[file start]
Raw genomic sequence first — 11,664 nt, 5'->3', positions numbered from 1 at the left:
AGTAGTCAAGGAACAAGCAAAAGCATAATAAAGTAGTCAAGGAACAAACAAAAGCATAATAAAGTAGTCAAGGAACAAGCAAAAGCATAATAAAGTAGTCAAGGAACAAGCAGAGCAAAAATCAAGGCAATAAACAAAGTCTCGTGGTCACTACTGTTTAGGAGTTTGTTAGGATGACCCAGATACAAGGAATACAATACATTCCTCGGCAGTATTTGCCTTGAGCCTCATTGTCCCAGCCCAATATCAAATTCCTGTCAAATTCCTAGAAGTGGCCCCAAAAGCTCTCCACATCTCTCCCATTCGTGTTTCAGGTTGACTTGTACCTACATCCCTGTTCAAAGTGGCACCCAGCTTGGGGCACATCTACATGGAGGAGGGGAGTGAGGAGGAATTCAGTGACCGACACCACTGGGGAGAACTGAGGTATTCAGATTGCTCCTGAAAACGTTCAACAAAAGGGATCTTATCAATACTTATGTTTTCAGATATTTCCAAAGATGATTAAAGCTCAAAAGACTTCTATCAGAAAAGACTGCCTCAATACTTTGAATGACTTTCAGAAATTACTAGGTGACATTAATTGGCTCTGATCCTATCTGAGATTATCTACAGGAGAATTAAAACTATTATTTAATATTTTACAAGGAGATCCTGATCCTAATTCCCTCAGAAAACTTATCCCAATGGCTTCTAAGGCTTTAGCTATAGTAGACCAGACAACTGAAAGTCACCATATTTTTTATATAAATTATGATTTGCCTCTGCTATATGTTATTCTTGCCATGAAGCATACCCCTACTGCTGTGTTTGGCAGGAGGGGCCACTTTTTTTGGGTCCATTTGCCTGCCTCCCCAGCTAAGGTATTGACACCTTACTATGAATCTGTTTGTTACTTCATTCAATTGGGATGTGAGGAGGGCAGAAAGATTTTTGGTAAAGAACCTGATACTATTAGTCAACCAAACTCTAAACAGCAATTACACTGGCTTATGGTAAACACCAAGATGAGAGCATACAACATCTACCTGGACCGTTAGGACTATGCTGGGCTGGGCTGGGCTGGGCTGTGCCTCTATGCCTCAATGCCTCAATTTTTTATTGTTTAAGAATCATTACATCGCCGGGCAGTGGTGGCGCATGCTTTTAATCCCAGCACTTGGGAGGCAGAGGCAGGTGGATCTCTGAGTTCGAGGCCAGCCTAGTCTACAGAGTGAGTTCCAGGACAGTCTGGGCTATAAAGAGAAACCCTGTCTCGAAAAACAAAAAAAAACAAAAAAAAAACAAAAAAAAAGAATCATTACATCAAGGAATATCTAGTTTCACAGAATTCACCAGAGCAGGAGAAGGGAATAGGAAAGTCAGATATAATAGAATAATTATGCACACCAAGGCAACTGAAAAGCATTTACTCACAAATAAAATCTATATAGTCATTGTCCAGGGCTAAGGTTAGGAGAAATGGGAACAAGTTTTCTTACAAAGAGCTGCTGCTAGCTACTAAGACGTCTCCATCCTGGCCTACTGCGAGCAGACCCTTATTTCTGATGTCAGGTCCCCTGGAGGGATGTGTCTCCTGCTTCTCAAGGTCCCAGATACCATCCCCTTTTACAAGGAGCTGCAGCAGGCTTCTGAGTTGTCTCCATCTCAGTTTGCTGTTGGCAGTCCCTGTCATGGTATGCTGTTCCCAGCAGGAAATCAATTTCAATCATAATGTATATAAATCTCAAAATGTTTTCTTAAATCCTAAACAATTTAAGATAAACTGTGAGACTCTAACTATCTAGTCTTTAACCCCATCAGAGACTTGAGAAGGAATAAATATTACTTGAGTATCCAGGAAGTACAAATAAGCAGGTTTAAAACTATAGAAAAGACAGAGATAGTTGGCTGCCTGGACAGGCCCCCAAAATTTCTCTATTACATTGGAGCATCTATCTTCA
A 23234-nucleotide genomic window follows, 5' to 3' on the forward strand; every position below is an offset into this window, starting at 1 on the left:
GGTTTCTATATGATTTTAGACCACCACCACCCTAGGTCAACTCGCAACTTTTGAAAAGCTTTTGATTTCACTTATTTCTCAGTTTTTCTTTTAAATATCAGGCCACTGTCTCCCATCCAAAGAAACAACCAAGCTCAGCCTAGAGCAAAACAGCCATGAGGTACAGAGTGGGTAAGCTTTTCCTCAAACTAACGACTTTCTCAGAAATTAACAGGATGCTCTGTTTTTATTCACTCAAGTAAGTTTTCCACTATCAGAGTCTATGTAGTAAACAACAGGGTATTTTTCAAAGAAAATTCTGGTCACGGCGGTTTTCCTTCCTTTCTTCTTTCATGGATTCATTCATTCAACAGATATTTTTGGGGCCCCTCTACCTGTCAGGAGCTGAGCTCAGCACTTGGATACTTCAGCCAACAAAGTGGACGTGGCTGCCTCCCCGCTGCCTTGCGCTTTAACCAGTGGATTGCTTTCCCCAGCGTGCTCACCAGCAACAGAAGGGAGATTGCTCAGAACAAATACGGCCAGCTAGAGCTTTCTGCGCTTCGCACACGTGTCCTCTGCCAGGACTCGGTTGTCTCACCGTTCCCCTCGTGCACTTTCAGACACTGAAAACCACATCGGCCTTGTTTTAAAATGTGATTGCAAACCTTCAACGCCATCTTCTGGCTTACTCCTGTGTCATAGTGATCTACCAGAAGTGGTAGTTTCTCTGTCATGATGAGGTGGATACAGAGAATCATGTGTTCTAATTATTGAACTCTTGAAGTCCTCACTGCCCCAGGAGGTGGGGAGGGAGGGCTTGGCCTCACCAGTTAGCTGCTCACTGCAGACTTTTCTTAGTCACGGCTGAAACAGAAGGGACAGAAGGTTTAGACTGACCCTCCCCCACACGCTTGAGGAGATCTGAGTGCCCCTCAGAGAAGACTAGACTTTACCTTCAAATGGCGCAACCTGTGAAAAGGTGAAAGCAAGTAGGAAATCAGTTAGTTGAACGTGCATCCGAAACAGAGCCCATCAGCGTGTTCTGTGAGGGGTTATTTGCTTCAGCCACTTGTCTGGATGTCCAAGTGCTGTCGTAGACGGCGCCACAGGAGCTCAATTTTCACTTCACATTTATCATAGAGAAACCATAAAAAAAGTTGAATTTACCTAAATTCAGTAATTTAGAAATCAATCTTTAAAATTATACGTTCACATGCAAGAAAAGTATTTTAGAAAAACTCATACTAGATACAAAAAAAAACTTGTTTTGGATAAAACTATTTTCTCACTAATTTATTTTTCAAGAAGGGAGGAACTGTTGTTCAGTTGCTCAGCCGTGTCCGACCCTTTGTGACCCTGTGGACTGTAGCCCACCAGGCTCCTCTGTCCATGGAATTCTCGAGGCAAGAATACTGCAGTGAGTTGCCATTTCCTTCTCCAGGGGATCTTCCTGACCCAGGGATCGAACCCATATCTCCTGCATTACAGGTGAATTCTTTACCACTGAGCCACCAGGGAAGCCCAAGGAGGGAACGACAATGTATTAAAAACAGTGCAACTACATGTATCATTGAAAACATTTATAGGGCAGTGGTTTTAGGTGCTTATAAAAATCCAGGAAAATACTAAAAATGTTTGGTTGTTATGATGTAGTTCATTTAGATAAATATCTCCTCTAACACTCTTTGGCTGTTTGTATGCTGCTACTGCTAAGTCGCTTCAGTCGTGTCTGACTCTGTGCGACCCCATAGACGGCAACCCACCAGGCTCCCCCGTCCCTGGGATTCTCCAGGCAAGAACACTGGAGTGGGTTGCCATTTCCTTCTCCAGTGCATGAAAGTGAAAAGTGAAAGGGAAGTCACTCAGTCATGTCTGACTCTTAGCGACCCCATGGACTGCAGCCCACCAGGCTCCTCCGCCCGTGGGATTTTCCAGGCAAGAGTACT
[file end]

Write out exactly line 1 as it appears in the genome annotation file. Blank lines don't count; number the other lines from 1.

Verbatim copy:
Raw genomic sequence first — 11,664 nt, 5'->3', positions numbered from 1 at the left: